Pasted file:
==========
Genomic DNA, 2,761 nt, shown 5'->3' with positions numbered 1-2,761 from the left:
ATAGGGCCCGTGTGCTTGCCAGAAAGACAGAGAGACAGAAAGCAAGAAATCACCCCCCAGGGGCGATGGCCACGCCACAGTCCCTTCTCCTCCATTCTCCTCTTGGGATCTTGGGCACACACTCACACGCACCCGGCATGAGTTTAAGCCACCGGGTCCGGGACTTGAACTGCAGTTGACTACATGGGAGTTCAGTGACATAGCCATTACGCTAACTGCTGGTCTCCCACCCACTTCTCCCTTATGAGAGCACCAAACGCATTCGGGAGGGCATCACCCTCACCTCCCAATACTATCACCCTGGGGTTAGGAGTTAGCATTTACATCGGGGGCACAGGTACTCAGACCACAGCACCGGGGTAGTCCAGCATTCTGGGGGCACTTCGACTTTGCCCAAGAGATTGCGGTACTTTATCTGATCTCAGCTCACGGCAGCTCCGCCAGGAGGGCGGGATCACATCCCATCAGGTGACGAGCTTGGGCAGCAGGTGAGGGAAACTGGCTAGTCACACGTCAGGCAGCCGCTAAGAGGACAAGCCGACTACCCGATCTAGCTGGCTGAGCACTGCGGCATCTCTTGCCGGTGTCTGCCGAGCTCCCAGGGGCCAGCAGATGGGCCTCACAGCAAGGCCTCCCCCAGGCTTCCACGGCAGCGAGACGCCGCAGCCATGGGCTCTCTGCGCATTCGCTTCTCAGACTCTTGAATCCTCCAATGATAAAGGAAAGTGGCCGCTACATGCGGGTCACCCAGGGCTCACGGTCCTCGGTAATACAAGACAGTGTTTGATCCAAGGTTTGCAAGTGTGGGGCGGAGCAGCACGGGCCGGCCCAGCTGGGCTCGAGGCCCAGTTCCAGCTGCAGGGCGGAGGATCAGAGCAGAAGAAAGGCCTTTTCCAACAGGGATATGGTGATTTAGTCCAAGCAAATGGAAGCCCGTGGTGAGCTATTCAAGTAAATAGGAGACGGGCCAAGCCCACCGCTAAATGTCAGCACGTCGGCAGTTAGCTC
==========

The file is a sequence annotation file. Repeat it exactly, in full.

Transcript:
Genomic DNA, 2,761 nt, shown 5'->3' with positions numbered 1-2,761 from the left:
ATAGGGCCCGTGTGCTTGCCAGAAAGACAGAGAGACAGAAAGCAAGAAATCACCCCCCAGGGGCGATGGCCACGCCACAGTCCCTTCTCCTCCATTCTCCTCTTGGGATCTTGGGCACACACTCACACGCACCCGGCATGAGTTTAAGCCACCGGGTCCGGGACTTGAACTGCAGTTGACTACATGGGAGTTCAGTGACATAGCCATTACGCTAACTGCTGGTCTCCCACCCACTTCTCCCTTATGAGAGCACCAAACGCATTCGGGAGGGCATCACCCTCACCTCCCAATACTATCACCCTGGGGTTAGGAGTTAGCATTTACATCGGGGGCACAGGTACTCAGACCACAGCACCGGGGTAGTCCAGCATTCTGGGGGCACTTCGACTTTGCCCAAGAGATTGCGGTACTTTATCTGATCTCAGCTCACGGCAGCTCCGCCAGGAGGGCGGGATCACATCCCATCAGGTGACGAGCTTGGGCAGCAGGTGAGGGAAACTGGCTAGTCACACGTCAGGCAGCCGCTAAGAGGACAAGCCGACTACCCGATCTAGCTGGCTGAGCACTGCGGCATCTCTTGCCGGTGTCTGCCGAGCTCCCAGGGGCCAGCAGATGGGCCTCACAGCAAGGCCTCCCCCAGGCTTCCACGGCAGCGAGACGCCGCAGCCATGGGCTCTCTGCGCATTCGCTTCTCAGACTCTTGAATCCTCCAATGATAAAGGAAAGTGGCCGCTACATGCGGGTCACCCAGGGCTCACGGTCCTCGGTAATACAAGACAGTGTTTGATCCAAGGTTTGCAAGTGTGGGGCGGAGCAGCACGGGCCGGCCCAGCTGGGCTCGAGGCCCAGTTCCAGCTGCAGGGCGGAGGATCAGAGCAGAAGAAAGGCCTTTTCCAACAGGGATATGGTGATTTAGTCCAAGCAAATGGAAGCCCGTGGTGAGCTATTCAAGTAAATAGGAGACGGGCCAAGCCCACCGCTAAATGTCAGCACGTCGGCAGTTAGCTC